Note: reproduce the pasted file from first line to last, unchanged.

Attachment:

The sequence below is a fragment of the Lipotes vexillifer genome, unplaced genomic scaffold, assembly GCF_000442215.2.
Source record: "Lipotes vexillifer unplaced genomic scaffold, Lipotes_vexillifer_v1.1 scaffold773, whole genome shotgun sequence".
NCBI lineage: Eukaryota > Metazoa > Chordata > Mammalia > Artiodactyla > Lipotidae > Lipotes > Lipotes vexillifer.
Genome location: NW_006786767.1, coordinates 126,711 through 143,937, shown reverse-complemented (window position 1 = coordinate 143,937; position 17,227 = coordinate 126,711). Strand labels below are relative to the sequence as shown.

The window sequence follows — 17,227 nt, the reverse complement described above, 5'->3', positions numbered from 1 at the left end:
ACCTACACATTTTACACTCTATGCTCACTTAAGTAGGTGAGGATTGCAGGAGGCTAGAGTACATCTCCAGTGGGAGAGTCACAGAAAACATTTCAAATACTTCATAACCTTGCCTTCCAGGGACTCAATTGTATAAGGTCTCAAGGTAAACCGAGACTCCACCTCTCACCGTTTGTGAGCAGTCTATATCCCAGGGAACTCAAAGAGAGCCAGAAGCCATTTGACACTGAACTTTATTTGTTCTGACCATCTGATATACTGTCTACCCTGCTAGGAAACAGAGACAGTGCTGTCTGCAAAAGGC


The sequence below is a fragment of the Lipotes vexillifer genome, unplaced genomic scaffold, assembly GCF_000442215.2.
Source record: "Lipotes vexillifer unplaced genomic scaffold, Lipotes_vexillifer_v1.1 scaffold773, whole genome shotgun sequence".
NCBI lineage: Eukaryota > Metazoa > Chordata > Mammalia > Artiodactyla > Lipotidae > Lipotes > Lipotes vexillifer.
Genome location: NW_006786767.1, coordinates 126,711 through 143,937, shown reverse-complemented (window position 1 = coordinate 143,937; position 17,227 = coordinate 126,711). Strand labels below are relative to the sequence as shown.

The window sequence follows — 17,227 nt, the reverse complement described above, 5'->3', positions numbered from 1 at the left end:
ACCTACACATTTTACACTCTATGCTCACTTAAGTAGGTGAGGATTGCAGGAGGCTAGAGTACATCTCCAGTGGGAGAGTCACAGAAAACATTTCAAATACTTCATAACCTTGCCTTCCAGGGACTCAATTGTATAAGGTCTCAAGGTAAACCGAGACTCCACCTCTCACCGTTTGTGAGCAGTCTATATCCCAGGGAACTCAAAGAGAGCCAGAAGCCATTTGACACTGAACTTTATTTGTTCTGACCATCTGATATACTGTCTACCCTGCTAGGAAACAGAGACAGTGCTGTCTGCAAAAGGC